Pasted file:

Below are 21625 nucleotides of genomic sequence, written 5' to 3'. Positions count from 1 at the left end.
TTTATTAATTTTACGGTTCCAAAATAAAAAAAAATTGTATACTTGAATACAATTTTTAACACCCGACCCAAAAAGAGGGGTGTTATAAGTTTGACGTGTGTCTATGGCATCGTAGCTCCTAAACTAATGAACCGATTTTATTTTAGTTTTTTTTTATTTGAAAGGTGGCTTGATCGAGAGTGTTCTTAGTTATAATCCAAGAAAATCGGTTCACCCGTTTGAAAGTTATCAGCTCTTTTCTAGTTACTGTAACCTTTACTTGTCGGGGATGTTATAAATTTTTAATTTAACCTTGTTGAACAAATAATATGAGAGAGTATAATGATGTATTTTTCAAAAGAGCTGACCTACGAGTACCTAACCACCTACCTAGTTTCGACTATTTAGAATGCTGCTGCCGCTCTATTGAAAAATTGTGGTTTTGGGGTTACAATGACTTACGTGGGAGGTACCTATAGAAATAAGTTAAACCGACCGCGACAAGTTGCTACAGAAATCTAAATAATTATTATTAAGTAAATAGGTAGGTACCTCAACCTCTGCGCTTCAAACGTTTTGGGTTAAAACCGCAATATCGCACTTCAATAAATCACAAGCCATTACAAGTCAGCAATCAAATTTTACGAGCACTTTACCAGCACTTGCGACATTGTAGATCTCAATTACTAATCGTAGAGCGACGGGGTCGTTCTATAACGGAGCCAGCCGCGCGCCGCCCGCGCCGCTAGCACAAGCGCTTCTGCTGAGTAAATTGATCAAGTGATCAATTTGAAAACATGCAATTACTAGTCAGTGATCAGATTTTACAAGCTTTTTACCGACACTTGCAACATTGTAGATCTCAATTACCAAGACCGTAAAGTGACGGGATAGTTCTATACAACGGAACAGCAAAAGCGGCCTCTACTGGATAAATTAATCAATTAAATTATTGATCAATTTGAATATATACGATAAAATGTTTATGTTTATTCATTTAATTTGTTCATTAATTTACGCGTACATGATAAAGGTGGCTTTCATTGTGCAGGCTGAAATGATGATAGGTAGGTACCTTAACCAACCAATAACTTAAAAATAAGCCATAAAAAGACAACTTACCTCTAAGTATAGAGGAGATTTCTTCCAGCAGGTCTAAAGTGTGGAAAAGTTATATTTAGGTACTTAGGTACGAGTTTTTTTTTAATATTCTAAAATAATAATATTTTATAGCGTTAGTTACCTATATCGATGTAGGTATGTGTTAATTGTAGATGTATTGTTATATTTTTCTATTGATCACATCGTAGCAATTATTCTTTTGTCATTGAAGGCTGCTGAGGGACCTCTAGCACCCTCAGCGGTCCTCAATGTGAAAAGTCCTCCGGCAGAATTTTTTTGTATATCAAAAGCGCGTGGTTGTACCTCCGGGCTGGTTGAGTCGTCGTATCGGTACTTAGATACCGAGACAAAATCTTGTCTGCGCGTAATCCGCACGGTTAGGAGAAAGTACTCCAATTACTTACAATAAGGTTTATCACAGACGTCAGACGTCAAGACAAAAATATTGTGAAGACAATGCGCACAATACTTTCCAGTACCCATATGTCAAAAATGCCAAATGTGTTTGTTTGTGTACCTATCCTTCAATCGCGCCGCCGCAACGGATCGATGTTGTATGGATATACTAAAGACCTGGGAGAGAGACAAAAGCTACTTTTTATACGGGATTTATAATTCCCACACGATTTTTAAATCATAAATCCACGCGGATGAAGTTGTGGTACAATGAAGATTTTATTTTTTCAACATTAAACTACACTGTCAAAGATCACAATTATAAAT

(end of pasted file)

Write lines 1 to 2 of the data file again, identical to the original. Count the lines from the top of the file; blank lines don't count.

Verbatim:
Below are 21625 nucleotides of genomic sequence, written 5' to 3'. Positions count from 1 at the left end.
TTTATTAATTTTACGGTTCCAAAATAAAAAAAAATTGTATACTTGAATACAATTTTTAACACCCGACCCAAAAAGAGGGGTGTTATAAGTTTGACGTGTGTCTATGGCATCGTAGCTCCTAAACTAATGAACCGATTTTATTTTAGTTTTTTTTTATTTGAAAGGTGGCTTGATCGAGAGTGTTCTTAGTTATAATCCAAGAAAATCGGTTCACCCGTTTGAAAGTTATCAGCTCTTTTCTAGTTACTGTAACCTTTACTTGTCGGGGATGTTATAAATTTTTAATTTAACCTTGTTGAACAAATAATATGAGAGAGTATAATGATGTATTTTTCAAAAGAGCTGACCTACGAGTACCTAACCACCTACCTAGTTTCGACTATTTAGAATGCTGCTGCCGCTCTATTGAAAAATTGTGGTTTTGGGGTTACAATGACTTACGTGGGAGGTACCTATAGAAATAAGTTAAACCGACCGCGACAAGTTGCTACAGAAATCTAAATAATTATTATTAAGTAAATAGGTAGGTACCTCAACCTCTGCGCTTCAAACGTTTTGGGTTAAAACCGCAATATCGCACTTCAATAAATCACAAGCCATTACAAGTCAGCAATCAAATTTTACGAGCACTTTACCAGCACTTGCGACATTGTAGATCTCAATTACTAATCGTAGAGCGACGGGGTCGTTCTATAACGGAGCCAGCCGCGCGCCGCCCGCGCCGCTAGCACAAGCGCTTCTGCTGAGTAAATTGATCAAGTGATCAATTTGAAAACATGCAATTACTAGTCAGTGATCAGATTTTACAAGCTTTTTACCGACACTTGCAACATTGTAGATCTCAATTACCAAGACCGTAAAGTGACGGGATAGTTCTATACAACGGAACAGCAAAAGCGGCCTCTACTGGATAAATTAATCAATTAAATTATTGATCAATTTGAATATATACGATAAAATGTTTATGTTTATTCATTTAATTTGTTCATTAATTTACGCGTACATGATAAAGGTGGCTTTCATTGTGCAGGCTGAAATGATGATAGGTAGGTACCTTAACCAACCAATAACTTAAAAATAAGCCATAAAAAGACAACTTACCTCTAAGTATAGAGGAGATTTCTTCCAGCAGGTCTAAAGTGTGGAAAAGTTATATTTAGGTACTTAGGTACGAGTTTTTTTTTAATATTCTAAAATAATAATATTTTATAGCGTTAGTTACCTATATCGATGTAGGTATGTGTTAATTGTAGATGTATTGTTATATTTTTCTATTGATCACATCGTAGCAATTATTCTTTTGTCATTGAAGGCTGCTGAGGGACCTCTAGCACCCTCAGCGGTCCTCAATGTGAAAAGTCCTCCGGCAGAATTTTTTTGTATATCAAAAGCGCGTGGTTGTACCTCCGGGCTGGTTGAGTCGTCGTATCGGTACTTAGATACCGAGACAAAATCTTGTCTGCGCGTAATCCGCACGGTTAGGAGAAAGTACTCCAATTACTTACAATAAGGTTTATCACAGACGTCAGACGTCAAGACAAAAATATTGTGAAGACAATGCGCACAATACTTTCCAGTACCCATATGTCAAAAATGCCAAATGTGTTTGTTTGTGTACCTATCCTTCAATCGCGCCGCCGCAACGGATCGATGTTGTATGGATATACTAAAGACCTGGGAGAGAGACAAAAGCTACTTTTTATACGGGATTTATAATTCCCACACGATTTTTAAATCATAAATCCACGCGGATGAAGTTGTGGTACAATGAAGATTTTATTTTTTCAACATTAAACTACACTGTCAAAGATCACAATTATAAAT